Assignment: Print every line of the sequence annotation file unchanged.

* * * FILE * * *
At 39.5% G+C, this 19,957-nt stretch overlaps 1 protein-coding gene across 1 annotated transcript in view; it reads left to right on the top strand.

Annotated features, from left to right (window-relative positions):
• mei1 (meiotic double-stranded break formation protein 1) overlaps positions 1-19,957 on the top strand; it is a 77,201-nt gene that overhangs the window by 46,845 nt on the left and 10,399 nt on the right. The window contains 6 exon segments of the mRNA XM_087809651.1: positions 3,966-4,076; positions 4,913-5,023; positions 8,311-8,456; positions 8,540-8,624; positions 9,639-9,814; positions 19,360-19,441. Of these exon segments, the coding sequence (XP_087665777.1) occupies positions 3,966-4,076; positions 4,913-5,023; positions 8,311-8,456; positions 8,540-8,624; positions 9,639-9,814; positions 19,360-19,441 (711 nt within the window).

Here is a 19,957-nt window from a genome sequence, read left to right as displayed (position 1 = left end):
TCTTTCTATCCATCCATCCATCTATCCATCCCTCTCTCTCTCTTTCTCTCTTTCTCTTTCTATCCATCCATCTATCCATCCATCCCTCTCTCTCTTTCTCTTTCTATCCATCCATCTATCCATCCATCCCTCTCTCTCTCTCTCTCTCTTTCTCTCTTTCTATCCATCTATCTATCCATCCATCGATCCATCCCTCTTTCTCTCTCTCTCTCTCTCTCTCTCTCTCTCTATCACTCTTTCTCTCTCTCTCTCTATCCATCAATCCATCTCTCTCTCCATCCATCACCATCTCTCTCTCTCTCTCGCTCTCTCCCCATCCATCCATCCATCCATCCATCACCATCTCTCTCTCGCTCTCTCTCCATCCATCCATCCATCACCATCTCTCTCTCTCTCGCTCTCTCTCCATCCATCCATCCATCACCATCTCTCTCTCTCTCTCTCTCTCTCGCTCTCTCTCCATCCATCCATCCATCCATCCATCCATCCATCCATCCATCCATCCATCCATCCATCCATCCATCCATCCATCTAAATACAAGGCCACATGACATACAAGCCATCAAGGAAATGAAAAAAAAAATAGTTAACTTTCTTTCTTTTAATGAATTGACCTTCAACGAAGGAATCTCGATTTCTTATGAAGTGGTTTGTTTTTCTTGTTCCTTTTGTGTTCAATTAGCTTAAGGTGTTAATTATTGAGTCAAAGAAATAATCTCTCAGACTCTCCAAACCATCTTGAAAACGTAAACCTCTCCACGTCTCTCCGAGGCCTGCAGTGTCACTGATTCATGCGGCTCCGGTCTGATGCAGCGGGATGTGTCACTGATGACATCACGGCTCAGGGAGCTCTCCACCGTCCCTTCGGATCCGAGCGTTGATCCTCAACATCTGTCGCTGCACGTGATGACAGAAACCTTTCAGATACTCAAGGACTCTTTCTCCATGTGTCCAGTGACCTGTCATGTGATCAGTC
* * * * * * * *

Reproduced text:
At 39.5% G+C, this 19,957-nt stretch overlaps 1 protein-coding gene across 1 annotated transcript in view; it reads left to right on the top strand.

Annotated features, from left to right (window-relative positions):
• mei1 (meiotic double-stranded break formation protein 1) overlaps positions 1-19,957 on the top strand; it is a 77,201-nt gene that overhangs the window by 46,845 nt on the left and 10,399 nt on the right. The window contains 6 exon segments of the mRNA XM_087809651.1: positions 3,966-4,076; positions 4,913-5,023; positions 8,311-8,456; positions 8,540-8,624; positions 9,639-9,814; positions 19,360-19,441. Of these exon segments, the coding sequence (XP_087665777.1) occupies positions 3,966-4,076; positions 4,913-5,023; positions 8,311-8,456; positions 8,540-8,624; positions 9,639-9,814; positions 19,360-19,441 (711 nt within the window).

Here is a 19,957-nt window from a genome sequence, read left to right as displayed (position 1 = left end):
TCTTTCTATCCATCCATCCATCTATCCATCCCTCTCTCTCTCTTTCTCTCTTTCTCTTTCTATCCATCCATCTATCCATCCATCCCTCTCTCTCTTTCTCTTTCTATCCATCCATCTATCCATCCATCCCTCTCTCTCTCTCTCTCTCTTTCTCTCTTTCTATCCATCTATCTATCCATCCATCGATCCATCCCTCTTTCTCTCTCTCTCTCTCTCTCTCTCTCTCTCTATCACTCTTTCTCTCTCTCTCTCTATCCATCAATCCATCTCTCTCTCCATCCATCACCATCTCTCTCTCTCTCTCGCTCTCTCCCCATCCATCCATCCATCCATCCATCACCATCTCTCTCTCGCTCTCTCTCCATCCATCCATCCATCACCATCTCTCTCTCTCTCGCTCTCTCTCCATCCATCCATCCATCACCATCTCTCTCTCTCTCTCTCTCTCTCGCTCTCTCTCCATCCATCCATCCATCCATCCATCCATCCATCCATCCATCCATCCATCCATCCATCCATCCATCCATCCATCTAAATACAAGGCCACATGACATACAAGCCATCAAGGAAATGAAAAAAAAAATAGTTAACTTTCTTTCTTTTAATGAATTGACCTTCAACGAAGGAATCTCGATTTCTTATGAAGTGGTTTGTTTTTCTTGTTCCTTTTGTGTTCAATTAGCTTAAGGTGTTAATTATTGAGTCAAAGAAATAATCTCTCAGACTCTCCAAACCATCTTGAAAACGTAAACCTCTCCACGTCTCTCCGAGGCCTGCAGTGTCACTGATTCATGCGGCTCCGGTCTGATGCAGCGGGATGTGTCACTGATGACATCACGGCTCAGGGAGCTCTCCACCGTCCCTTCGGATCCGAGCGTTGATCCTCAACATCTGTCGCTGCACGTGATGACAGAAACCTTTCAGATACTCAAGGACTCTTTCTCCATGTGTCCAGTGACCTGTCATGTGATCAGTC